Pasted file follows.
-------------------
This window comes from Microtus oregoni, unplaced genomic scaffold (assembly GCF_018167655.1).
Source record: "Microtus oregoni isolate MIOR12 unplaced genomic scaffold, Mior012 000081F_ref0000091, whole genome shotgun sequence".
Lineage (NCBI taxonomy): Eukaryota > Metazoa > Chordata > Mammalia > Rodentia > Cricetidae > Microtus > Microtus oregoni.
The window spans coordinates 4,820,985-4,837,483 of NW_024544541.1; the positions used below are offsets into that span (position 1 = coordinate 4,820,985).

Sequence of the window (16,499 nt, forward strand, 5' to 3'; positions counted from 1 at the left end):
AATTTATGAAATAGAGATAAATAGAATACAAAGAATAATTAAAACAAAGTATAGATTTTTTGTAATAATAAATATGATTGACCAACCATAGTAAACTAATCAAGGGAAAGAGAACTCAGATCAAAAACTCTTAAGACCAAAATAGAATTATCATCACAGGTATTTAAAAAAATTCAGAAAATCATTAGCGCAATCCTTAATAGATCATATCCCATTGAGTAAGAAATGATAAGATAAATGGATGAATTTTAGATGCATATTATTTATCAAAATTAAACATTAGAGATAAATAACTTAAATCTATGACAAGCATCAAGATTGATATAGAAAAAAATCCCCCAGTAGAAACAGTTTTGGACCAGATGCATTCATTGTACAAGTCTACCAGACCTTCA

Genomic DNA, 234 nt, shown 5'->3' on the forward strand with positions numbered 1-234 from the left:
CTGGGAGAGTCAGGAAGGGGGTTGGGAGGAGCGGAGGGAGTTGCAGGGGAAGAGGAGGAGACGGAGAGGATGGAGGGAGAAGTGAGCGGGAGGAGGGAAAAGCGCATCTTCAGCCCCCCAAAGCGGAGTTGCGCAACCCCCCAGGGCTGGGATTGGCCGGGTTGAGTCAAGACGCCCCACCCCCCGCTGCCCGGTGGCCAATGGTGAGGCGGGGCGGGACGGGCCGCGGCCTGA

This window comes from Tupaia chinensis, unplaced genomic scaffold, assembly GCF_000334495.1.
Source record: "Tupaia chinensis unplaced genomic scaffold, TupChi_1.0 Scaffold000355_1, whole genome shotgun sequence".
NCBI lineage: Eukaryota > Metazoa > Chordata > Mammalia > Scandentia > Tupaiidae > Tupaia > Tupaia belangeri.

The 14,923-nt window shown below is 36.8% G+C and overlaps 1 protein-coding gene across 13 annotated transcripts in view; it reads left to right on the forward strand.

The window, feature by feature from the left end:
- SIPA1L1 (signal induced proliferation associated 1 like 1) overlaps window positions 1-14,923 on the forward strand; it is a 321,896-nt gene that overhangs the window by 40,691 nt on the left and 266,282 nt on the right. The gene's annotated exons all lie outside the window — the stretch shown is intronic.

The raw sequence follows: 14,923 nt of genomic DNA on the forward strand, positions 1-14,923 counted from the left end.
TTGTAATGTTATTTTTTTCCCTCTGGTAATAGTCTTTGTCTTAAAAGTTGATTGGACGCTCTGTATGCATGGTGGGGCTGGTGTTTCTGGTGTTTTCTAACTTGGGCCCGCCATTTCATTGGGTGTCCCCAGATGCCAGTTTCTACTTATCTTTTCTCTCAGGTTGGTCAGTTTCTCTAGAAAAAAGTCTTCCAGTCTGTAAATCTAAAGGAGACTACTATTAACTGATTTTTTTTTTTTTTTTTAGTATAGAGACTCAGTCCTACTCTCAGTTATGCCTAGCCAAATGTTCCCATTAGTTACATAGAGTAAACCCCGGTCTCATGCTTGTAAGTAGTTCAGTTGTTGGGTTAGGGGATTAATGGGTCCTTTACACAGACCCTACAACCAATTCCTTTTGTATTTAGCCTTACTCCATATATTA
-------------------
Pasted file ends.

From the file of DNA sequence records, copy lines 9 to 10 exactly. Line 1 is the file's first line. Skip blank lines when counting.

This window comes from Tupaia chinensis, unplaced genomic scaffold, assembly GCF_000334495.1.
Source record: "Tupaia chinensis unplaced genomic scaffold, TupChi_1.0 Scaffold000355_1, whole genome shotgun sequence".